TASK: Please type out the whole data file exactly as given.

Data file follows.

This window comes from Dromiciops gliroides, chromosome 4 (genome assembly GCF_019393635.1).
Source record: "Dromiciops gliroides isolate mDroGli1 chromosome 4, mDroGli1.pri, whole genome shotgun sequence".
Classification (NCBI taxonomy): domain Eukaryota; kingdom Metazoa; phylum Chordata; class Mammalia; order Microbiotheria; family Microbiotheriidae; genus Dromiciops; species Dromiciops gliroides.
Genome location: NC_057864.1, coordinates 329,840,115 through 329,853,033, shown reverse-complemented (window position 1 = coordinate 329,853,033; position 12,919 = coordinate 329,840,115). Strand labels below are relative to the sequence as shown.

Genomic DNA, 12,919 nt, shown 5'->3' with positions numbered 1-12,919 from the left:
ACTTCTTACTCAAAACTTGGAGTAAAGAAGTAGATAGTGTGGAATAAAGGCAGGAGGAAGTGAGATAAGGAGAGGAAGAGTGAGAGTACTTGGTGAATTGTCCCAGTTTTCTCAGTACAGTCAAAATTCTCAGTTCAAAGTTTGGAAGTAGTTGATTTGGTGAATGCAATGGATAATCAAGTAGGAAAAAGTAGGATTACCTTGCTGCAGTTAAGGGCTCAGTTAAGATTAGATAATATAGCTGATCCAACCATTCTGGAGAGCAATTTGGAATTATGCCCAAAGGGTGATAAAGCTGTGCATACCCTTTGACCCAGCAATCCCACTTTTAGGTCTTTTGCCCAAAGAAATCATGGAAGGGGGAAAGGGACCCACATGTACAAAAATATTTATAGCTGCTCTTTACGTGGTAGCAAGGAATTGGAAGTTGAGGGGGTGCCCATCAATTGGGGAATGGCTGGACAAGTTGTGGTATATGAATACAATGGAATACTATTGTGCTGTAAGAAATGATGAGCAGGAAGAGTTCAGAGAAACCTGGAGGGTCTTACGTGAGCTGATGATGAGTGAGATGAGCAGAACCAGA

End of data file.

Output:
This window comes from Dromiciops gliroides, chromosome 4 (genome assembly GCF_019393635.1).
Source record: "Dromiciops gliroides isolate mDroGli1 chromosome 4, mDroGli1.pri, whole genome shotgun sequence".
Classification (NCBI taxonomy): domain Eukaryota; kingdom Metazoa; phylum Chordata; class Mammalia; order Microbiotheria; family Microbiotheriidae; genus Dromiciops; species Dromiciops gliroides.
Genome location: NC_057864.1, coordinates 329,840,115 through 329,853,033, shown reverse-complemented (window position 1 = coordinate 329,853,033; position 12,919 = coordinate 329,840,115). Strand labels below are relative to the sequence as shown.

Genomic DNA, 12,919 nt, shown 5'->3' with positions numbered 1-12,919 from the left:
ACTTCTTACTCAAAACTTGGAGTAAAGAAGTAGATAGTGTGGAATAAAGGCAGGAGGAAGTGAGATAAGGAGAGGAAGAGTGAGAGTACTTGGTGAATTGTCCCAGTTTTCTCAGTACAGTCAAAATTCTCAGTTCAAAGTTTGGAAGTAGTTGATTTGGTGAATGCAATGGATAATCAAGTAGGAAAAAGTAGGATTACCTTGCTGCAGTTAAGGGCTCAGTTAAGATTAGATAATATAGCTGATCCAACCATTCTGGAGAGCAATTTGGAATTATGCCCAAAGGGTGATAAAGCTGTGCATACCCTTTGACCCAGCAATCCCACTTTTAGGTCTTTTGCCCAAAGAAATCATGGAAGGGGGAAAGGGACCCACATGTACAAAAATATTTATAGCTGCTCTTTACGTGGTAGCAAGGAATTGGAAGTTGAGGGGGTGCCCATCAATTGGGGAATGGCTGGACAAGTTGTGGTATATGAATACAATGGAATACTATTGTGCTGTAAGAAATGATGAGCAGGAAGAGTTCAGAGAAACCTGGAGGGTCTTACGTGAGCTGATGATGAGTGAGATGAGCAGAACCAGA